In future increasingly more attention will be paid to the cost-benefit statement as well as to the efficiency of a measure. Demographic and technical developments together with overuse provide for an ongoing escalation in expenditure. The task falling to health economists is to look for the most efficient and effective deployment of the available resources. Dr. Peys explained the 4 types of economic evaluation on the basis of a few examples - altogether a very good and clear analysis of the subject.

Jan Bosch, former technical consultant at RIVM, then spoke about maintenance of steam autoclaves. He began with the thesis that cleaning commences at the time of purchasing the device. If one puts together a good profile of requirements, many disturbances can be precluded from the outset. Bosch elaborated on the steam quality and on the various types of clean steam: filtered steam, clean steam and pure steam. The corrosion-inducing properties of steam call for high-quality materials as well as for precautionary measures when connecting the autoclave, in order to prevent formation of condensate water in the steam connections. Steam should always have 100% saturation. Overheated steam is unacceptable.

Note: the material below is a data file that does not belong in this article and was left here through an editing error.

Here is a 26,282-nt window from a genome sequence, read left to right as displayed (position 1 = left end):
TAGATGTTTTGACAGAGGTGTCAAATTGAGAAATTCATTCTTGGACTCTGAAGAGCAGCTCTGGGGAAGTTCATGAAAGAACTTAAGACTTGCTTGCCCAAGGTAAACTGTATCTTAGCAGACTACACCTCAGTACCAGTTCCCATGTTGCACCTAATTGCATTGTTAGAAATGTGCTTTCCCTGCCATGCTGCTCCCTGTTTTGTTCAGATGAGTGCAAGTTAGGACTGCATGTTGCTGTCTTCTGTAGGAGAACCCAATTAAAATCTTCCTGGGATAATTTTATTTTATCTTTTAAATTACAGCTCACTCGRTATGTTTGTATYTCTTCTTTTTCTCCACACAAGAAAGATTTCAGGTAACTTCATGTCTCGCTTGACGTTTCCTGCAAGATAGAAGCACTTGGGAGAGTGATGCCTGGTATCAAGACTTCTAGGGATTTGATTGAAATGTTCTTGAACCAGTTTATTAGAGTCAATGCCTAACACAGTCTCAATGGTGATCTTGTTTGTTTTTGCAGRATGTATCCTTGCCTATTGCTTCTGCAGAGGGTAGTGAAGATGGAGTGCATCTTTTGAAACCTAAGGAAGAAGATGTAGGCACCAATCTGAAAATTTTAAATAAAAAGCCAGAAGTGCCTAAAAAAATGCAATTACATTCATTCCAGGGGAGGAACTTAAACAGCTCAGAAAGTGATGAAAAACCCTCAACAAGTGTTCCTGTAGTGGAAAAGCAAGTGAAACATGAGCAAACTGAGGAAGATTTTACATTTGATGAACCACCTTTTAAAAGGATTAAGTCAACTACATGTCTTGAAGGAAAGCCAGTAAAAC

Next, he elaborated on the surface roughness. The smoother the surface of the inner walls of the autoclave, the fewer the cleaning measures required. In addition Bosch focused on the problem of appendages, while pondering as to whether a safety lock is necessary, and how pressure differences can be avoided in the compressed air system by using a buffer tank. Bosch gave preference to a door-locking system with compressed air over a steam system.

Mr De Roeck, Marketing Director at Johnson & Johnson, dealt in the next lecture with the problems arising on using malfunctioning Cidex solution. Chemical strips should be put to general use to function as a preventative measure.